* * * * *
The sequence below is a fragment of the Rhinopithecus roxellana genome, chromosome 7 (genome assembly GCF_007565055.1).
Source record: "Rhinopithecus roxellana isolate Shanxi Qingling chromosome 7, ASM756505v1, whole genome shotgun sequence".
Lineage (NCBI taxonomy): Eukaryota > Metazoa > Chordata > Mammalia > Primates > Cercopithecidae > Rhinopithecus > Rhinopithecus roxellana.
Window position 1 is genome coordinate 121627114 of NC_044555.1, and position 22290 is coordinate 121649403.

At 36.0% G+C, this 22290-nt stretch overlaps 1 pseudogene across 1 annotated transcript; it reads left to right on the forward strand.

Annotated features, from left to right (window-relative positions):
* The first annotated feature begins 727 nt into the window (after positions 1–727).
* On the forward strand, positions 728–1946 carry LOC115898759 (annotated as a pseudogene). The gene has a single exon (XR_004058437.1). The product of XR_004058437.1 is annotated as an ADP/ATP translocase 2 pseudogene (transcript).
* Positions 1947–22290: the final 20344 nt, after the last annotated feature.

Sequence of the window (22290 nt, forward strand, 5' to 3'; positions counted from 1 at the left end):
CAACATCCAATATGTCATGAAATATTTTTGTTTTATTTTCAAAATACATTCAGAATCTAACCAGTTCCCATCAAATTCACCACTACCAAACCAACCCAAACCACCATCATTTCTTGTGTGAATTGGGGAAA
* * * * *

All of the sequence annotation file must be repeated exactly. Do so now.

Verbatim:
The sequence below is a fragment of the Rhinopithecus roxellana genome, chromosome 7 (genome assembly GCF_007565055.1).
Source record: "Rhinopithecus roxellana isolate Shanxi Qingling chromosome 7, ASM756505v1, whole genome shotgun sequence".
Lineage (NCBI taxonomy): Eukaryota > Metazoa > Chordata > Mammalia > Primates > Cercopithecidae > Rhinopithecus > Rhinopithecus roxellana.
Window position 1 is genome coordinate 121627114 of NC_044555.1, and position 22290 is coordinate 121649403.

At 36.0% G+C, this 22290-nt stretch overlaps 1 pseudogene across 1 annotated transcript; it reads left to right on the forward strand.

Annotated features, from left to right (window-relative positions):
* The first annotated feature begins 727 nt into the window (after positions 1–727).
* On the forward strand, positions 728–1946 carry LOC115898759 (annotated as a pseudogene). The gene has a single exon (XR_004058437.1). The product of XR_004058437.1 is annotated as an ADP/ATP translocase 2 pseudogene (transcript).
* Positions 1947–22290: the final 20344 nt, after the last annotated feature.

Sequence of the window (22290 nt, forward strand, 5' to 3'; positions counted from 1 at the left end):
CAACATCCAATATGTCATGAAATATTTTTGTTTTATTTTCAAAATACATTCAGAATCTAACCAGTTCCCATCAAATTCACCACTACCAAACCAACCCAAACCACCATCATTTCTTGTGTGAATTGGGGAAA